The composer first attracted widespread attention on the eve of the Second World War when, at the age of twenty-six, he composed the effervescent Symphonic Variations (1936-38) in which the influence of early Stravinsky is clearly discernible. Formally the work is divided into an opening theme and seven variations plus an extended coda. The general sound world of the brief Overture for Strings (1949) is illustrative of Lutoslawskis post-war preoccupation with the music of Bartók in this case Bartóks Divertimento for Strings in particular whilst the four-movement Little Suite (1951), originally commissioned by Polish Radio, uses folk melodies from the village of Machów (in the region of Rzeszów east of Kraków) which Lutoslawski heard at a festival of Polish folk music. The most important of Lutoslawskis folk-based works is the aforementioned Concerto for Orchestra (1950-54), one of the works composed under the constraints of Socialist Realism, the melodic material of which is from Masovia, the region around Warsaw. The three-movement work was first performed by the Warsaw Philharmonic Orchestra under Witold Rowicki (its dedicatee) on 26th November 1954 and was an immediate success. With its brilliant orchestration, dazzling textures, and stirring dance rhythms it remains one of the composers best-loved works.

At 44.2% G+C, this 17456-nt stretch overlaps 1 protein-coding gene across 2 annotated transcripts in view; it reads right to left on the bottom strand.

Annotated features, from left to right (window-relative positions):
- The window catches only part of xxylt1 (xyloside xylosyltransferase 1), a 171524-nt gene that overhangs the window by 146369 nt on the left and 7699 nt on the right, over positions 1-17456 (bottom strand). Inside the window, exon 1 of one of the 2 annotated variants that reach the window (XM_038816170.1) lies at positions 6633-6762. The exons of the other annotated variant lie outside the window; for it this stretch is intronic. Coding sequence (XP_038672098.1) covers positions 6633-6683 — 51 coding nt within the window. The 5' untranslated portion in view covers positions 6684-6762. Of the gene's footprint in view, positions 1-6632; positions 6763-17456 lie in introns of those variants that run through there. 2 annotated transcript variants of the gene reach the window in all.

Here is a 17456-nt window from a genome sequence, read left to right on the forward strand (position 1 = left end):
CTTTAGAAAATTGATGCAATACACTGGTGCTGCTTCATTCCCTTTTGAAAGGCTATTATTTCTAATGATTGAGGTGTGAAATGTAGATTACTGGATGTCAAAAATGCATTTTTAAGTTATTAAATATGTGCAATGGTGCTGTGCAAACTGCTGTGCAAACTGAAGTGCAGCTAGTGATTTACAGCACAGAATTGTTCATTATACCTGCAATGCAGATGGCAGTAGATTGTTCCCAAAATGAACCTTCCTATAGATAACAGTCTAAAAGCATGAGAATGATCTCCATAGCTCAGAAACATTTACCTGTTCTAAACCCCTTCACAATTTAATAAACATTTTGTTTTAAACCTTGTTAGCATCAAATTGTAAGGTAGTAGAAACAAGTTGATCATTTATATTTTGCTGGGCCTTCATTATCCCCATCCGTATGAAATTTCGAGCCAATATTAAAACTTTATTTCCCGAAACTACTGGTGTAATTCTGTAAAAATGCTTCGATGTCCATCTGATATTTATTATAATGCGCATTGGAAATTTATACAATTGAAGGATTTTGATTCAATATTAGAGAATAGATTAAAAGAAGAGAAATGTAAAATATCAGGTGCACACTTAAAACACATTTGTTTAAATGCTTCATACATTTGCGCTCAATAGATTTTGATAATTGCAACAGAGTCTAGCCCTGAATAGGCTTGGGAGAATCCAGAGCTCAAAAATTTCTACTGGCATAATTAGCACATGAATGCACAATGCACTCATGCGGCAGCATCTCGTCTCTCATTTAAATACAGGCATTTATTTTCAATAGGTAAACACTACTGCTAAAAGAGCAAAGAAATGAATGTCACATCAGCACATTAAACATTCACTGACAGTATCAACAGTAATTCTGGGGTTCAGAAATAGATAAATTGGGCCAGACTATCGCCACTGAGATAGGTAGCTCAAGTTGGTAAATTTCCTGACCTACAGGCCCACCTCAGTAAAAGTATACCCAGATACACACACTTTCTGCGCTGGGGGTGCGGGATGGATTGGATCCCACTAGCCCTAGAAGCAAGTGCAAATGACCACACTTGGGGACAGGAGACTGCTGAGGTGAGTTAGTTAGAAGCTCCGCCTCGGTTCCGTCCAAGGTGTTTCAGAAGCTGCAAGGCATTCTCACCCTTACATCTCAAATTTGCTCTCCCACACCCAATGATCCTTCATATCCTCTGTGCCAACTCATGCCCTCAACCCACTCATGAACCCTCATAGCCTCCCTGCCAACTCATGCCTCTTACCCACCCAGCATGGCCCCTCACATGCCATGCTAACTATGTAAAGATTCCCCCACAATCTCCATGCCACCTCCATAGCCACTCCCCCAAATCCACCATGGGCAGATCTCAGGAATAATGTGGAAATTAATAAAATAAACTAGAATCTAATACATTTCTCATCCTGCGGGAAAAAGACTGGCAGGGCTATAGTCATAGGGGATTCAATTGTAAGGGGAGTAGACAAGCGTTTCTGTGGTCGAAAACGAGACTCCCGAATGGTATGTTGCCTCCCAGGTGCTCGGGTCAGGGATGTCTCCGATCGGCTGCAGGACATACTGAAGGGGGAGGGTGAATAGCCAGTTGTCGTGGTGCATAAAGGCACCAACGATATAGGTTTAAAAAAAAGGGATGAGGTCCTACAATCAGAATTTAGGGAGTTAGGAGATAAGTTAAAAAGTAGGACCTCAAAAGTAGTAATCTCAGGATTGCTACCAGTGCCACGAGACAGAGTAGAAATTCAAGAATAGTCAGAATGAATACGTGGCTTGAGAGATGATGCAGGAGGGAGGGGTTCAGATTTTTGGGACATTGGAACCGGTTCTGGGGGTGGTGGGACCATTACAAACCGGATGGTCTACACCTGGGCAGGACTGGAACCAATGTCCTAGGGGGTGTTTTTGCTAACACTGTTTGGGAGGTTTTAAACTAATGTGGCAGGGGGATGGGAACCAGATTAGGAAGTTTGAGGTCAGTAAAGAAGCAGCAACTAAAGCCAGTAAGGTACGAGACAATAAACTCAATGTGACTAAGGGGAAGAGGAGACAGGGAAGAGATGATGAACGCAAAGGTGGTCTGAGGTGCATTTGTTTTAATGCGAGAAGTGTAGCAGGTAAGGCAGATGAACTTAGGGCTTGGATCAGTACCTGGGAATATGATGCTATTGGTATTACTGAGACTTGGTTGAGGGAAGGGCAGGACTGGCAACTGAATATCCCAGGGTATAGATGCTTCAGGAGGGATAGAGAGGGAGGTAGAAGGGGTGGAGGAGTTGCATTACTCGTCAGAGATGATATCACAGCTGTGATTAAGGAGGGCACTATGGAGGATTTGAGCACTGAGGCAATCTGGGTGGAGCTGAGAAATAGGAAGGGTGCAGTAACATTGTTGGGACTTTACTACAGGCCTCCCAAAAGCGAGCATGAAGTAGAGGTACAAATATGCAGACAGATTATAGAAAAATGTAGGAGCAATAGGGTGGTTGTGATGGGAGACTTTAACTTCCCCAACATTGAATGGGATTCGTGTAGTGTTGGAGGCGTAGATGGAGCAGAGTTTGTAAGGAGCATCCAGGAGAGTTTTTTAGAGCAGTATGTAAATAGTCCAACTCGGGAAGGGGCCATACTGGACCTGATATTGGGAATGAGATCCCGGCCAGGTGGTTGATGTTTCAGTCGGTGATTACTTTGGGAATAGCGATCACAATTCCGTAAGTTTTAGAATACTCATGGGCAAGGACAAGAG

The hieratic Funeral Music (1956-58) for string orchestra undoubtedly raised Lutoslawskis international profile. Dedicated to the memory of Bartók, throughout its four related movements (all based on a highly individual application of the 12-note technique) a note row constructed from minor seconds and augmented fourths develops canonically. The prevailing mood of grief and despair is brilliantly portrayed within a tightly controlled musical form. Lutoslawski dates his own maturity as a composer from Jeux vénitiens (1960-61) for orchestra, in which limited aleatoricism is used for the first time throughout the various ad libitum sections each player has the freedom to choose his own tempo. Written for and dedicated to the cellist Mstislav Rostropovich and commissioned by the Royal Philharmonic Society, the dramatic Cello Concerto (1969-70) counterpoints the rhapsodic solo part with the essentially disruptive role of the orchestra. This powerful work reaped the annual award of the Union of Polish composers for Lutoslawski in 1973. Of the many arrangements made for the Lutoslawski-Panufnik piano duet only one survived the Warsaw Rising, the Paganini Variations (1941), a transcription of Paganinis twenty-fourth caprice for solo violin comprising the theme and twelve variations. Lutoslawski returned to his arrangement of the work in 1978 and recast it for piano and orchestra. Chain II (1985), subtitled Dialogue for violin and orchestra, was first performed in Zurich on 31st January 1986 by Anne-Sophie Mutter and the Collegium Musicum, conducted by its dedicatee Paul Sacher. The title of the work refers to the technique of form-building in which chains are created by the overlapping of sections. The four-movement Piano Concerto (1987-88) was written for the pianist Krystian Zimerman and the Salzburg Festival. The lyrical first movement is followed by a brisk moto perpetuo. The cantilena of the third movement highlights the singing nature of the piano, whilst the last movement is a playful appropriation of the Baroque chaconne.